Yesterday, local history buffs and surfing enthusiasts gathered at Calvary Baptist Church in Santa Monica for a presentation on the history of the "Ink Well," a segregated beach in Santa Monica popular with African American Angelenos during the first half of the 20th century. Located at Bay Street and Ocean Front Walk, steps from the Casa Del Mar Hotel, the Ink Well served as the home base for pioneering African American surfer, Nick Gabaldon.
The Santa Monica Conservancy and Calvary Baptist Church co-hosted the "African Americans and the Beach" program to celebrate the dedication of a commemorative plaque to honor Nick's accomplishments and officially recognize the area's significance. The City of Santa Monica unveiled the plaque in early February after surfer Rhonda Harper asked the Santa Monica City Council to recognize the historical importance of the site in 2006.
On Sunday, historian Alison Rose Jefferson, who authored the text on the commemorative plaque, shared her research about the black community that had occupied the neighborhoods off Pico between 14th and 24th Streets since the early 1900s and the development of seaside resorts and entertainment venues catering to blacks prior to the civil rights era. Filmmaker Portia Scott Hicks displayed clips from her film, Soul On a Wave, documenting the story of Nick Gabaldon and other black surfers.
African American parishioners of Philips Chapel CME established the custom of heading down to the beach near 4th and Pico after services for picnics and recreational activities. After enduring several incidents of racial tension between black beach goers and the police in whites-only spots at beaches in Manhattan Beach and Huntington Beach, the black community found a way to congregate unmolested at a polluted, undesirable area, near an an abandoned swimming pool, that no one wanted at the time.
As racial segregation in L.A. increased, Ink Well Beach became one of the few places left for blacks to enjoy the shoreline. Blacks from all over the city gathered at the beach front between Bay Street and Bicknell Street. Until the late 20s, most black Angelenos relaxed at the region's first black beach resort in Manhattan Beach. Charles and Willa Bruce established an inn and dance halls on the beach in 1912 and that stretch of sand became known as "Bruce's Beach." Manhattan Beach politicians evicted the business and surrounding African American neighborhood, claiming the land for a public park via eminent domain. The spot remained vacant for 30 years. Last year, Manhattan Beach renamed Ocean Front Park Bruce's Beach Park in acknowledgment of the shameful incident.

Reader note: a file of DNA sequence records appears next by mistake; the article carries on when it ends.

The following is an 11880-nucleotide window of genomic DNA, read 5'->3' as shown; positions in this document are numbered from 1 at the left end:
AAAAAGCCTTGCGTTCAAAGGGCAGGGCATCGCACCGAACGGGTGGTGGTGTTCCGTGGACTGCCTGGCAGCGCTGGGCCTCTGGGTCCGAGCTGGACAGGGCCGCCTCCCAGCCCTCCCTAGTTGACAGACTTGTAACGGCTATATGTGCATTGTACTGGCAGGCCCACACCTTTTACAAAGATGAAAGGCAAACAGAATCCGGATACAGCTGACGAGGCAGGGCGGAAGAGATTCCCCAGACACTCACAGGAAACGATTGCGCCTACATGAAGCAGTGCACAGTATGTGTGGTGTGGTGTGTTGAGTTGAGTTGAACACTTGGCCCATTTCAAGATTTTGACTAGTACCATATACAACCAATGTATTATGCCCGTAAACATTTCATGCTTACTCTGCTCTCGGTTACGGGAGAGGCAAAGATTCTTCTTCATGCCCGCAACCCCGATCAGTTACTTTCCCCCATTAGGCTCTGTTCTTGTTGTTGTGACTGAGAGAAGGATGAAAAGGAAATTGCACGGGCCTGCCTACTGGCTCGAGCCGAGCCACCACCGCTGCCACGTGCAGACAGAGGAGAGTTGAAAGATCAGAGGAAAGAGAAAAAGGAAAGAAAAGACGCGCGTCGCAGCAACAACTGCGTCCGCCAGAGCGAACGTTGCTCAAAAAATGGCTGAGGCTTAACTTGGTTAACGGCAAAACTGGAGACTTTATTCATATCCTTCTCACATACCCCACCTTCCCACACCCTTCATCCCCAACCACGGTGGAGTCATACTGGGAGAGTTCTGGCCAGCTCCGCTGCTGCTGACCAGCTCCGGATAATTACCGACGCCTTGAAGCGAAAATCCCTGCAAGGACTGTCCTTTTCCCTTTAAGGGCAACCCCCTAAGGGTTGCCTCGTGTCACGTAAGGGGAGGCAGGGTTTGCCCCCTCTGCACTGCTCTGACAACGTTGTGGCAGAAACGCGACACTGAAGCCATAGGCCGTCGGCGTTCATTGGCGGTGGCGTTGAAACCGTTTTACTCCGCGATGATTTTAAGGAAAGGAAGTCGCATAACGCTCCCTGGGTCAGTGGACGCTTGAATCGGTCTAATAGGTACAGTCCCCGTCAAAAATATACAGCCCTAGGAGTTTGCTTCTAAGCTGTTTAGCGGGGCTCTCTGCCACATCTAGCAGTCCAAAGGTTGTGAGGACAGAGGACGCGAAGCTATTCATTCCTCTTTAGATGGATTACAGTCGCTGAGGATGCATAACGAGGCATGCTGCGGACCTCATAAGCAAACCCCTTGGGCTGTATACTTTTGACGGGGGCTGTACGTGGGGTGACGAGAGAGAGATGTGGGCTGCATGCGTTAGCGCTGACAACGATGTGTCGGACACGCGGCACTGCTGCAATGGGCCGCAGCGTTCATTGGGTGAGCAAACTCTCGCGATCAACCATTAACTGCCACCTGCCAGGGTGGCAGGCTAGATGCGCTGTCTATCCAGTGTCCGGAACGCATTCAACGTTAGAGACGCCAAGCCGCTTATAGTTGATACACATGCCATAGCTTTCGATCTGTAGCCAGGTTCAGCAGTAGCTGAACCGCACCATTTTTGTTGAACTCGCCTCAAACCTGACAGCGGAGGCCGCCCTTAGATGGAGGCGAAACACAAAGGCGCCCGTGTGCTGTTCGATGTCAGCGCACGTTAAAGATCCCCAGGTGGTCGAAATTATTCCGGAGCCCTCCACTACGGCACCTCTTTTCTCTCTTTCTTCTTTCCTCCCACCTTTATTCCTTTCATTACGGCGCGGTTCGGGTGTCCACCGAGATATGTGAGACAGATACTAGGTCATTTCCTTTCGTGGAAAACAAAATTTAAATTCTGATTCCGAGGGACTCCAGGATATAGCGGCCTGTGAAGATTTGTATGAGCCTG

It wasn't all blood, sweat and tears back then. Black Angelenos found ways to enjoy themselves, despite the indignities and hardships, and frequented black-owned bath houses and dance halls such as La Bonita Bath House and Cafe at Pico and Main. Ms. Jefferson illustrated her talk with informal snapshots of Afro Angelenos at play through the years. They looked so carefree in their old-fashioned swimsuits, squinting into the sun and laughing with their friends. Portia Scott Hicks shared lots of photos of Santa Monica resident, Nick Gabaldon, surfing and enjoying his friends on the beach. Nick taught himself to surf and was embraced by the surf legends riding the waves in Malibu. Tragically, Nick died in a surfing accident in Malibu in 1951.
I left the event with greater insight that I could apply to my own memories. Growing up, every summer my family joined another African American family at a Manhattan Beach house owned by their grandparents since the turn of the century. Aware of Manhattan Beach's segregated past, I could never figure out how my friends obtained the property. Thanks to Ms. Jefferson's research, I now surmise that our summer house may have been part of the Bruce's Beach neighborhood.
During the Q&A following the lecture, I learned that the term the "Ink Well" started as a pejorative name for areas in the US — like the famed Inkwell Beach in Oak Bluffs neighborhood on Martha's Vineyard — frequented by blacks that the black community adopted and transformed for their own purposes.
It's painful to listen to tales of injustice during the Jim Crow era, but I am grateful to learn more about our city's past. We've erased so much of our past selves from the Southern California landscape that historic markers like the Ink Well plaque are the only means for us to access memories that reveal how far we've come and remind us of how far we have to go.